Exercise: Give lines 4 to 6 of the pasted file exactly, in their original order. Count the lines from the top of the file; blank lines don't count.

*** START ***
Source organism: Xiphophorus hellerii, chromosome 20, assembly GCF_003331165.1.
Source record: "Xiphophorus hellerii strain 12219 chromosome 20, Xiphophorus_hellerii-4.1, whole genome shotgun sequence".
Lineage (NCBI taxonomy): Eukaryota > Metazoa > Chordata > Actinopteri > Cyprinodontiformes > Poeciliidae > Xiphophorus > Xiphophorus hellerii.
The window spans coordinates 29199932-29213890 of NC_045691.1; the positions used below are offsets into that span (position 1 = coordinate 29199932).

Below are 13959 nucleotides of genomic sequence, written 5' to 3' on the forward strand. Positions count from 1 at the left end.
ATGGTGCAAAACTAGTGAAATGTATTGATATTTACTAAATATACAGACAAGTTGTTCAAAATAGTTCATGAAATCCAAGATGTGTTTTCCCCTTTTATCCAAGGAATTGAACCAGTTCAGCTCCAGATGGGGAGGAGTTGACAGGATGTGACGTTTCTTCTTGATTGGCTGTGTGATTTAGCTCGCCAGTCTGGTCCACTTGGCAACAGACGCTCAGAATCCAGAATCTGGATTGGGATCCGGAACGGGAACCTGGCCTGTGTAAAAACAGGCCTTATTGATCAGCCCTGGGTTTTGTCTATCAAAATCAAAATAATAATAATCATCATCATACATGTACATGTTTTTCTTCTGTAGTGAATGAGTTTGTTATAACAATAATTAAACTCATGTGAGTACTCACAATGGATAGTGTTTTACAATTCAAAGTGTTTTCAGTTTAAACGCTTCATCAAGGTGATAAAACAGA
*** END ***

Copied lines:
The window spans coordinates 29199932-29213890 of NC_045691.1; the positions used below are offsets into that span (position 1 = coordinate 29199932).

Below are 13959 nucleotides of genomic sequence, written 5' to 3' on the forward strand. Positions count from 1 at the left end.
ATGGTGCAAAACTAGTGAAATGTATTGATATTTACTAAATATACAGACAAGTTGTTCAAAATAGTTCATGAAATCCAAGATGTGTTTTCCCCTTTTATCCAAGGAATTGAACCAGTTCAGCTCCAGATGGGGAGGAGTTGACAGGATGTGACGTTTCTTCTTGATTGGCTGTGTGATTTAGCTCGCCAGTCTGGTCCACTTGGCAACAGACGCTCAGAATCCAGAATCTGGATTGGGATCCGGAACGGGAACCTGGCCTGTGTAAAAACAGGCCTTATTGATCAGCCCTGGGTTTTGTCTATCAAAATCAAAATAATAATAATCATCATCATACATGTACATGTTTTTCTTCTGTAGTGAATGAGTTTGTTATAACAATAATTAAACTCATGTGAGTACTCACAATGGATAGTGTTTTACAATTCAAAGTGTTTTCAGTTTAAACGCTTCATCAAGGTGATAAAACAGA